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ARCHIVED Weekly News Published January 3, 2013

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Spend the New Year watching eagles soar over Wisconsin rivers

BOSCOBEL - Wisconsin residents should have plenty of opportunities again this January and February to view bald eagles congregating along the Wisconsin, Mississippi and Fox rivers, state wildlife officials say.

Citizens can enjoy a growing number of eagle watching events in communities along these rivers as the birds move to their traditional open-water winter haunts in search of fish and other food.

New this year, local partners are putting on an eagle watching event in the Fox Valley on Jan. 26, joining a slate of longer running celebrations and educational programs held along the other rivers: Bald Eagle Watching Days in Prairie du Sac and Sauk City on Jan. 18-19; Eagles on Ice in Alma on Jan. 19; Bald Eagle Appreciation Day in Prairie du Chien on Feb. 23; Bald Eagle Days in Cassville on Jan. 26 and 27, and Eagle Day in Ferryville on March 2.

More information and links to these events, and more information about bald eagles in Wisconsin can be found on DNR's bald eagle feature page.

"They are recovering so well as a species in North America and nesting in pretty high numbers along Wisconsin's major rivers, so there should be good opportunities to see them again this year," says Dan Goltz, Department of Natural Resources wildlife biologist based in Boscobel and part of a team that conducts annual aerial surveys along the Wisconsin River, from the Petenwell Dam to the Mississippi River.

Each winter, hundreds of bald eagles congregate along areas of the Wisconsin and Mississippi rivers where they feed on fish in the open water below dams. Wildlife officials say this is the largest concentration of wintering bald eagles in the lower 48 states, offering some of the best eagle viewing in the nation. Bald eagles, listed in the 1970s on state and federal endangered species lists, have recovered under protections for the species and for their nesting and feeding habits, and also with the ban on the pesticide DDT, which had contributed to poor chick hatching rtes. They were removed from the state list in 1997 and the federal list a decade later.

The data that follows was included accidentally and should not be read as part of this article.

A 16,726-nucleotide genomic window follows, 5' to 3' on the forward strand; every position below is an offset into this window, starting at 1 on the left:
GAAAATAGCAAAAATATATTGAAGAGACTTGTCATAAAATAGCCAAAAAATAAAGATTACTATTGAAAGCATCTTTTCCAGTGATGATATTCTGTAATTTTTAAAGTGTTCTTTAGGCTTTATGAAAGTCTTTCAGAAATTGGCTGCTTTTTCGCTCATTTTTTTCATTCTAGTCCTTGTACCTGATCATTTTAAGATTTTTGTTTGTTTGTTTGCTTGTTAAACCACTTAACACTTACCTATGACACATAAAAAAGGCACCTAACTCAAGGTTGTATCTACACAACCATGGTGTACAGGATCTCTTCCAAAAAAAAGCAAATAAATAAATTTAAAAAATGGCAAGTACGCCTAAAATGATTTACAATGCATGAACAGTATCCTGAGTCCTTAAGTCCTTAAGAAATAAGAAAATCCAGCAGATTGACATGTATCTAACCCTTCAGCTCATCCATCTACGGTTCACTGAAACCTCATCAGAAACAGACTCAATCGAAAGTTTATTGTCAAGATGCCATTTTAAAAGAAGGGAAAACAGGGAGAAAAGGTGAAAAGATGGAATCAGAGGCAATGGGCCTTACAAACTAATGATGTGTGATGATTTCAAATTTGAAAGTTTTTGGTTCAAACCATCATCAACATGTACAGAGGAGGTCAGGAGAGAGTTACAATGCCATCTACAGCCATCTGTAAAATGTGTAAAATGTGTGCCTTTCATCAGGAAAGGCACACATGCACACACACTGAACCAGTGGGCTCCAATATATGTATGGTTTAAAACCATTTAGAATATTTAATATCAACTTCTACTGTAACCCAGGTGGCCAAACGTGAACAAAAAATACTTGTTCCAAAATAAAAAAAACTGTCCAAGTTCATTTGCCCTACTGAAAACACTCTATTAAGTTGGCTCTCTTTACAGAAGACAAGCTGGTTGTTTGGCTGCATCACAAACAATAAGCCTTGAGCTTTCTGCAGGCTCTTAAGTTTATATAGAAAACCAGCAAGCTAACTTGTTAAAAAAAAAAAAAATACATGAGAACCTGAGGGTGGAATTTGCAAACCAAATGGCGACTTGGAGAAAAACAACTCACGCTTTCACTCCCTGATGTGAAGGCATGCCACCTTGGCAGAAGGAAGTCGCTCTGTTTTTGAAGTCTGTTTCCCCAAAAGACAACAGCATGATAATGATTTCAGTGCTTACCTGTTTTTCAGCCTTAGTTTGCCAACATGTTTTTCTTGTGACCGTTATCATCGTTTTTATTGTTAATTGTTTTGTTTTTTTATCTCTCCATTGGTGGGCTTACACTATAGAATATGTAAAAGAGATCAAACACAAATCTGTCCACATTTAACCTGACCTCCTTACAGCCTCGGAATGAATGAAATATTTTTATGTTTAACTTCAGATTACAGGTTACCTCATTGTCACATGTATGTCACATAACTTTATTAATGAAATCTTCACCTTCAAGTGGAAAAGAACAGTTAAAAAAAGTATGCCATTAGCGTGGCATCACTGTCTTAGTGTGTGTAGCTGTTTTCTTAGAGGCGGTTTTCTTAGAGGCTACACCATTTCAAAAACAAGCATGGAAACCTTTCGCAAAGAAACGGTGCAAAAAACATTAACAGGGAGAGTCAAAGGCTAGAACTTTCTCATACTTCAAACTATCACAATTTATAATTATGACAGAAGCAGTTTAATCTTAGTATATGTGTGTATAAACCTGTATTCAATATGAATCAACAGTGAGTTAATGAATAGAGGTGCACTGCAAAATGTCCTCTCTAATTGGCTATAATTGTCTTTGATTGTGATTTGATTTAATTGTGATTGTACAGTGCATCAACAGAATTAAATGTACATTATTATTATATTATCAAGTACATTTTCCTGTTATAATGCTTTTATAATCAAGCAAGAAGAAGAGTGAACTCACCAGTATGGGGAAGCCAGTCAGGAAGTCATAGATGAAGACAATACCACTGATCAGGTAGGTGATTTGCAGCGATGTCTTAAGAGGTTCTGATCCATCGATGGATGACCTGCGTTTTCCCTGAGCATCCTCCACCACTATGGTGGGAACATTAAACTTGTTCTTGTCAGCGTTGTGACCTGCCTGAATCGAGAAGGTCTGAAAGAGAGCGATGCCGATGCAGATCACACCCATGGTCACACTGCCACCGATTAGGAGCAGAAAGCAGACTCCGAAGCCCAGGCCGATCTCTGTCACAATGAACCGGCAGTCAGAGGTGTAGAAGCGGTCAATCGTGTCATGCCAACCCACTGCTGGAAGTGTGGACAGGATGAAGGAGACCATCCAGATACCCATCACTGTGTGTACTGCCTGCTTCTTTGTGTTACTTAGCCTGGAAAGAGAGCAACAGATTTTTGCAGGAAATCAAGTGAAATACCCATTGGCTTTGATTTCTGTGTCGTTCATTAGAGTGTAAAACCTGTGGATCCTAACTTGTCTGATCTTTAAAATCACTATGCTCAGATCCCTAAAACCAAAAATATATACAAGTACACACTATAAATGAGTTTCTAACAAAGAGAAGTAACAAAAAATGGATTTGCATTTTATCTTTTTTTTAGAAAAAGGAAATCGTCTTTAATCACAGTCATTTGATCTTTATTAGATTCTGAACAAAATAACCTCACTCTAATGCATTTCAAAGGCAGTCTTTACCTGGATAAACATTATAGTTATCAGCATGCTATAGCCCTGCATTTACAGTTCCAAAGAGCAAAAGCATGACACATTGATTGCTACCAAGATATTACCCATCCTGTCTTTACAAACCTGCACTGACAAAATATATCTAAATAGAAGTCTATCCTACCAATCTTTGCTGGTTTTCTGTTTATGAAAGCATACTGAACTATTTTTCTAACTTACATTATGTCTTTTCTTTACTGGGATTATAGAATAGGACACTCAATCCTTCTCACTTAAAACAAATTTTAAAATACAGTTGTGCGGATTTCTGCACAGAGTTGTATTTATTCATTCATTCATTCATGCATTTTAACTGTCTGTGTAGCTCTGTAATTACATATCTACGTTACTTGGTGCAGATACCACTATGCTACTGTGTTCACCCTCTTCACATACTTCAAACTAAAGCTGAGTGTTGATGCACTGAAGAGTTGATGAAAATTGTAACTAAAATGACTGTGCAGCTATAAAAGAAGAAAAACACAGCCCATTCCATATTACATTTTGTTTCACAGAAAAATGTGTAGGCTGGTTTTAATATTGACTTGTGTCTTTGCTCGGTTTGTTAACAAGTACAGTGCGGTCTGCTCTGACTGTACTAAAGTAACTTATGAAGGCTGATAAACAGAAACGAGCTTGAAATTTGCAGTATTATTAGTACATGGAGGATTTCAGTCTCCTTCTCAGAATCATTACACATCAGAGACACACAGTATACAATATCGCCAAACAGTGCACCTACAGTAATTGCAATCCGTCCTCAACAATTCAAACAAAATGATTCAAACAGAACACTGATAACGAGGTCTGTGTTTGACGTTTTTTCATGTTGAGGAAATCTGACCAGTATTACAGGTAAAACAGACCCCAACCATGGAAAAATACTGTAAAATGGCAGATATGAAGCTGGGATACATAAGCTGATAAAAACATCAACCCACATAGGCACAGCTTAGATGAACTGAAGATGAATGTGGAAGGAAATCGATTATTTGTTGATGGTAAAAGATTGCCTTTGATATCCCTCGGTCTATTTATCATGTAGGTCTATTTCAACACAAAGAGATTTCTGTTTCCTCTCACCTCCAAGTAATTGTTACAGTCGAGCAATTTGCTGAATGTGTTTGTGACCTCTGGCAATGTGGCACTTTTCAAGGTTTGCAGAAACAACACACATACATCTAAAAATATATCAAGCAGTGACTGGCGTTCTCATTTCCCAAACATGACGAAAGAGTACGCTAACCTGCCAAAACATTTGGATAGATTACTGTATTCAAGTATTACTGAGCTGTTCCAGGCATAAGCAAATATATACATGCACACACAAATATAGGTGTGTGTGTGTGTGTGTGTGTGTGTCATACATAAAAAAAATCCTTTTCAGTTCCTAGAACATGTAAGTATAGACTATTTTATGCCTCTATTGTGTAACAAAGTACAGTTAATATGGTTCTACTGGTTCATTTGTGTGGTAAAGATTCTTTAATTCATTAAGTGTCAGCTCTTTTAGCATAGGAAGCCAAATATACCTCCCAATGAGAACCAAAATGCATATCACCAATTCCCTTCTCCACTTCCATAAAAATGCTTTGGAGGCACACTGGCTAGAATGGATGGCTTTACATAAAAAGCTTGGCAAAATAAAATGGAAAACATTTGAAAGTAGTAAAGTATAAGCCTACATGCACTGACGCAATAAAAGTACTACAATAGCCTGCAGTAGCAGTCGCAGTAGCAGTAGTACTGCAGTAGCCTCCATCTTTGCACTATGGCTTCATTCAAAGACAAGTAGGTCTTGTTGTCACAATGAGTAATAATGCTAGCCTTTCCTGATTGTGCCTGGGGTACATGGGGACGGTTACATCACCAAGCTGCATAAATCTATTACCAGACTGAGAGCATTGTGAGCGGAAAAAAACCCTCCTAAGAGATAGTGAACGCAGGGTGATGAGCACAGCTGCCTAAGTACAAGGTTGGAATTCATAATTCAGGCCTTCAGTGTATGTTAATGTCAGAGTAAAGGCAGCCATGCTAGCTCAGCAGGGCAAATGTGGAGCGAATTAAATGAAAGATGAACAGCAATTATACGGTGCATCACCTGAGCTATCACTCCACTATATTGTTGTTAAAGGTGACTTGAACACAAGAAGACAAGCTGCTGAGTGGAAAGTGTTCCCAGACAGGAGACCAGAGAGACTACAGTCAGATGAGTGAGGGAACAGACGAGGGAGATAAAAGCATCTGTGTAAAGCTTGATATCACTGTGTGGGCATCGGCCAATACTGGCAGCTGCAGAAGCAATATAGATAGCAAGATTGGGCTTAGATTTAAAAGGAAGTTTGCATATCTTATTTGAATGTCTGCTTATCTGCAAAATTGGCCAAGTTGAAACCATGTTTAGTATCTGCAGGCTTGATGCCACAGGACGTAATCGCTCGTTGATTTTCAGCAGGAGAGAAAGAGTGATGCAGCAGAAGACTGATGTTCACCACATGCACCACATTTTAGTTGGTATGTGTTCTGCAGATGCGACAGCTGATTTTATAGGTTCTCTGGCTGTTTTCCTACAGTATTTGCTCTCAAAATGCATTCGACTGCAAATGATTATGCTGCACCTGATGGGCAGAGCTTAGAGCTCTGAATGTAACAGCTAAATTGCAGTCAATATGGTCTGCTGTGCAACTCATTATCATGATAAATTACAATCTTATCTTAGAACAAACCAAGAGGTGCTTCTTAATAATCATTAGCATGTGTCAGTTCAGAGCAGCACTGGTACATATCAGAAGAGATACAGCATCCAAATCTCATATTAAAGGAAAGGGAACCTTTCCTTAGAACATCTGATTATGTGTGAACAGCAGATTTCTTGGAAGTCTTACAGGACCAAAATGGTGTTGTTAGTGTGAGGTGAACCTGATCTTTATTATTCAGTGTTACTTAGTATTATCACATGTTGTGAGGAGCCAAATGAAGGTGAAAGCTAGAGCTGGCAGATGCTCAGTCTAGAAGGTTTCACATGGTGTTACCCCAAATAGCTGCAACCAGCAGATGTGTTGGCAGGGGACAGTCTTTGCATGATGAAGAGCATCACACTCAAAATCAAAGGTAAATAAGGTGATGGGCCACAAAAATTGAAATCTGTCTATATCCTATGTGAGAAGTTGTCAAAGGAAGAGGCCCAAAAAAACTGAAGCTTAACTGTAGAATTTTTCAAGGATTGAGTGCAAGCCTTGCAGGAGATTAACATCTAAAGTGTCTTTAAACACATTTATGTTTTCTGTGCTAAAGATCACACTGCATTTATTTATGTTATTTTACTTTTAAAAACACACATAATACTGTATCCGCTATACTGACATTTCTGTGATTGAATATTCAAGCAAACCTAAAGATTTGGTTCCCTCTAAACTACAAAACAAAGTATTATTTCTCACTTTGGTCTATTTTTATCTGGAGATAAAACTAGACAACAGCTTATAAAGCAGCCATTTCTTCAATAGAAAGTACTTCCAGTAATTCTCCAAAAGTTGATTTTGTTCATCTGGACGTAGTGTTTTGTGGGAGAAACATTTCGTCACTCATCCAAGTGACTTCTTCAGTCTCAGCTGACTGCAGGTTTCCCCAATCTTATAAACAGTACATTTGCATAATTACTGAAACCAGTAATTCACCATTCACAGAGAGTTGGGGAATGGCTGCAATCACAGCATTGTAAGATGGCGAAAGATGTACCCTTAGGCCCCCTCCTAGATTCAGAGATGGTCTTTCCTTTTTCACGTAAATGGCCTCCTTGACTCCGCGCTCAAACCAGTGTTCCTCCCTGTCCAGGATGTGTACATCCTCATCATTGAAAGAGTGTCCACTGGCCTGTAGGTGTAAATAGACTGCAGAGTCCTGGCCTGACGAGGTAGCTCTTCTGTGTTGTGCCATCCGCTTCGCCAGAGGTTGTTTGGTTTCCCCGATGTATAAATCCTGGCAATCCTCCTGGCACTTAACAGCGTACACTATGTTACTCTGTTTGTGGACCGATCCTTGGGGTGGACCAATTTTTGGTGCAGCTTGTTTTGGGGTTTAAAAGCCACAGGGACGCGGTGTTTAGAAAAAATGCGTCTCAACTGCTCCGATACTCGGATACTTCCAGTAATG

In recent years, concentrations of wintering bald eagles have been observed in new areas of the state. For example, in January 2012, people reported 24 eagles on Lake Monona in Madison, 68 eagles at Kaukauna, 45 at Green Bay and 50 to 100 at various agricultural fields in southwestern Wisconsin, according to the most recent eagle and osprey survey report.

Goltz says it's hard to predict from year to year how many eagles will be seen; the number fluctuates wildly and depends a lot on ice conditions. "In years where we have really cold weather and a lot of the smaller streams and rivers flowing into Wisconsin River are frozen, the eagles that want fish for lunch are forced to concentrate on open water and the numbers will be higher than when more of the streams are open," said Goltz.

During January 2012, there were 186 eagles counted during the survey, compared to 473 in 2011, a year with colder temperatures. The 20 year average for this survey is 196 eagles in January. This year's aerial survey is set for Jan. 8, and Goltz expects the birds to be a little more spread out, given that there are still more streams and rivers with open water.

Ron Eckstein, a retired DNR wildlife biologist who long led eagle recovery efforts in Wisconsin, notes that the eagles congregating along Wisconsin rivers in winter are adults that typically breed in northern Minnesota and Ontario in the summer and winter down here in search of open water. The other big group of eagles to view during winter months includes immature eagles hatched earlier in the year.

Adult eagles that nest in Wisconsin are very territorial and want to stay in their territory as long as possible. "A small portion of these birds from the northern part of the state moves south into central and southern for part of the time in January," said Eckstein.

The eagles wintering along the Fox River tend to be local Green Bay eagles. Green Bay is not as much in the migratory path of bald eagles that nest in northern Minnesota and Ontario.

Dick Nikolai, wildlife biologist in Appleton, says that the number of eagles congregating on the Fox River has been going steadily up since the first eagle was seen in the early 1990s, and the first nesting eagle was documented in the late 1980s, and has really taken off since 2008.

He attributes the rise in eagles in the Green Bay area in winter to the Fox River cleanup, the dams and paper mills along the river that create open water, a warmer winter climate and abundant gizzard shad in the Winnebago System and along the Fox River.

"Coming to work today, January 2, I saw five or six eagles so I am going to say the opportunities are definitely there," said Nikolai.

He is working with other groups to offer the first official eagle watching day - January 26 at 1,000 Islands Environmental Center in Kaukauna. Other partners include the NE Wisconsin Alliance and various municipalities.

"The main reason we're having the event is to alert people that we have this resource in our backyard during the winter time, and to highlight the importance of the paper industry, the locks and the cleanup that make it all possible," he said.